Did Jesus die for the sins of every person or only for the elect?

Stephen Nichols & 3 others
3 Min Read

NICHOLS: This question is helpful for me to think about because I, like many others, initially came to Christianity apart from a Reformed context. What sealed this debate in my thinking is the pronouncement, “It is finished.” That is the thing we have to reckon with when it comes to this question. Either Christ accomplished redemption on the cross and secured it, or He simply provided it and made it available. If the latter, we must add something to what Christ did on the cross for salvation to be effective. That was enough in my mind to answer this question.

THOMAS: For me, Augustus Toplady’s double justice argument is so convincing: “Just as God cannot twice demand, once at my bleeding Surety’s hand, and then again at mine.” Toplady was saying that if Jesus has fully endured the wrath that my sins deserve, then God has meted out justice upon His Son as my substitute and cannot demand that of me again on judgment day. In that sense, if Jesus died for everybody, then for those unbelievers who will be punished on the day of judgment, that sin is being punished twice. It was punished once in Jesus, and now it’s being punished again in the sinner’s life, which is double jeopardy.

HAMILTON: Undergirding the work of Christ is the holy concurrence of the Triune God in the work of Christ. What the Father has purposed, the Son has accomplished and the Spirit applies. If you posit anything else, you are proposing that there is a disjunction in the Holy Trinity. It’s the same as saying that the Father sent the Son to save everyone, and the Son died to save everyone, but the Holy Spirit chooses not to save everyone.

At the very heart of the work of Christ is a glorious, holy concert between the Father, Son, and Holy Spirit in perfecting the work of Christ. They perfect it in terms of the eternal counsel to save, the accomplished work of Christ on the cross, and the application by the Holy Spirit to all those given by the Father to the Son. That’s the glory, beauty, and symmetry of the gospel of Jesus Christ.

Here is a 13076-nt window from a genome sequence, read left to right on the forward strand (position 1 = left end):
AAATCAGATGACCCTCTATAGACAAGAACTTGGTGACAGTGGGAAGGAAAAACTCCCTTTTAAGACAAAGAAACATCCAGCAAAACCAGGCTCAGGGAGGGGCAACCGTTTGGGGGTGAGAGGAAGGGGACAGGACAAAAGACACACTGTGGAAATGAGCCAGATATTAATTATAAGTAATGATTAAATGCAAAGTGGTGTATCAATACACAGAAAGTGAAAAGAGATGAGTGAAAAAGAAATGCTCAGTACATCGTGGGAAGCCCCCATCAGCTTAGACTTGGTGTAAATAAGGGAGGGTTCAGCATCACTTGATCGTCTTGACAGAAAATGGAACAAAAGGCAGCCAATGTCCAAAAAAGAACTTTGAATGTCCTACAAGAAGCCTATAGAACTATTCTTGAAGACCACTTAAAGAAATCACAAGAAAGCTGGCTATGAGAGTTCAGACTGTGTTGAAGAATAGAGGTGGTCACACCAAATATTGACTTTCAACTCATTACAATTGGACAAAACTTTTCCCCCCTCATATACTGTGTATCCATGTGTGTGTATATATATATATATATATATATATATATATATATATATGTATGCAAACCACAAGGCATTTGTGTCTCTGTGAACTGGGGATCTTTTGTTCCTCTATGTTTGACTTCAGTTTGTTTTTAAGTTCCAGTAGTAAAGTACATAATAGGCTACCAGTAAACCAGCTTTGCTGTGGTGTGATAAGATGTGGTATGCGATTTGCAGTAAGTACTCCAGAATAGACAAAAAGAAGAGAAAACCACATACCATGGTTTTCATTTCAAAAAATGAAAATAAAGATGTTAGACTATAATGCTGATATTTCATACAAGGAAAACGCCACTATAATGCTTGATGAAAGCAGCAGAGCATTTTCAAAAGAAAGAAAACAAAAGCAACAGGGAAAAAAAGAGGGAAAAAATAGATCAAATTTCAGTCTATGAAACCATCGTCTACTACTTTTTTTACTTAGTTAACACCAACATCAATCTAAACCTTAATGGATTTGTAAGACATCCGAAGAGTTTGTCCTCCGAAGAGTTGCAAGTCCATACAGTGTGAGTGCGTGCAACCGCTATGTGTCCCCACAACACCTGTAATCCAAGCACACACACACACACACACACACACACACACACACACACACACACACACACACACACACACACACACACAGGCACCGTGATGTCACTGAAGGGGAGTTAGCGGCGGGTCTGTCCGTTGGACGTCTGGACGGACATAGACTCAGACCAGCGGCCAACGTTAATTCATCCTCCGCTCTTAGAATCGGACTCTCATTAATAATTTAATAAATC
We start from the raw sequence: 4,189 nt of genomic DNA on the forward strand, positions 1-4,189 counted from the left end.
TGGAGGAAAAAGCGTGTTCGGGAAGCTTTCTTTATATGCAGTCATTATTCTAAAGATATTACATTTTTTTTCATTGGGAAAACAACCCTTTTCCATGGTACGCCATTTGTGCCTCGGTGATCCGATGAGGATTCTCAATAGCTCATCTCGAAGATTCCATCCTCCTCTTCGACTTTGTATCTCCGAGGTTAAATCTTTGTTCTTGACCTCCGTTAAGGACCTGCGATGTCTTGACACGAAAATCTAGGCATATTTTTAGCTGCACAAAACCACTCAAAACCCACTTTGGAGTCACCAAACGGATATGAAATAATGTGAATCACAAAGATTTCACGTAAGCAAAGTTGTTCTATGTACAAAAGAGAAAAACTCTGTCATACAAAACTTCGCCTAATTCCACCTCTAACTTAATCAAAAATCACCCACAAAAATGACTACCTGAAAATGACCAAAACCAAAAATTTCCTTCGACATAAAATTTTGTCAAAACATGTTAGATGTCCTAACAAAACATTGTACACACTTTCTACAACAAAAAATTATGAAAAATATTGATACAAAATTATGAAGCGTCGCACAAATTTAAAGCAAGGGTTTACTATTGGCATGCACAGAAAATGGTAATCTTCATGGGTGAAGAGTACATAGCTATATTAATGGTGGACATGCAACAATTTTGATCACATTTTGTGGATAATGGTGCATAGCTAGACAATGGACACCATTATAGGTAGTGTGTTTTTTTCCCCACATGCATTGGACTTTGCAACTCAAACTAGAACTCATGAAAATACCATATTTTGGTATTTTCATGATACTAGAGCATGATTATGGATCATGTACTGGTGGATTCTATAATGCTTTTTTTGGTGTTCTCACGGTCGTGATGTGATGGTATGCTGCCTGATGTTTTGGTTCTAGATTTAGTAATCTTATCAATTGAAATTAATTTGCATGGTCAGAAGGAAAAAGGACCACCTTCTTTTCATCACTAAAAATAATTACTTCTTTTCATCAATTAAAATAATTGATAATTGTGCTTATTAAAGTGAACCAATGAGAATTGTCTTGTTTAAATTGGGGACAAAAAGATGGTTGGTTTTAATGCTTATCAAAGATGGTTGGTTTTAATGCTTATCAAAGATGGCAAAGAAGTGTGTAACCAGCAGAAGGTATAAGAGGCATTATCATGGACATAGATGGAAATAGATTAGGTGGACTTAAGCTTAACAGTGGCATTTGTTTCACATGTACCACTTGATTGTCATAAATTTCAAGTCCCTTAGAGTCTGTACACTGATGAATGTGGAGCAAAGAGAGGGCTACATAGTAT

SPROUL: It’s important to understand that the question has to do with the eternal design of God with respect to His plan of salvation. Did God plan, from all eternity, to save each and every human person in this world? If He did sovereignly and eternally plan to save each and every person in this world, then, unquestionably, every person in this world would be saved. But the New Testament screams to the contrary that not everybody is saved.

Did God fail in His ultimate design, in His plan for salvation? Did He merely have an idea to provide a possibility of redemption and then step back, wring His hands, pace up and down, and hope somebody might avail themselves of it? Did He leave it to our wills to make the final decision so that we have a doctrine of the atonement where it’s theoretically possible that no one would be saved?

God did more than just make it possible for salvation to occur—He made it certain. He had an eternal plan to save if for no other reason than for the glory of His Son. The only explanation I can give for being included in the kingdom of God is that we are the gifts that the Father gives to the Son so that He may see the travail of His soul and be satisfied.

The problem is that we wrestle every day with a concept of human strength and freedom that is utterly unbiblical. It is being inculcated, starting with kindergarten, in the Western world through humanism, which denies a fatal fall into sin. The idea of freedom means that I have the equal power to incline myself to the left or the right—I have no predilection. I’m not dead in sin, nor am I in bondage to it. But if it’s true that I am dead in sin and in bondage to it, the only way I’ll ever be rescued is if God takes the initiative and brings me safely home.

This is a transcript of Stephen Nichols’, Derek Thomas’, Ian Hamilton’s and R.C. Sproul’s answers given during our 2016 National Conference, and has been lightly edited for readability. To ask Ligonier a biblical or theological question, email ask@ligonier.org or message us on Facebook or Twitter.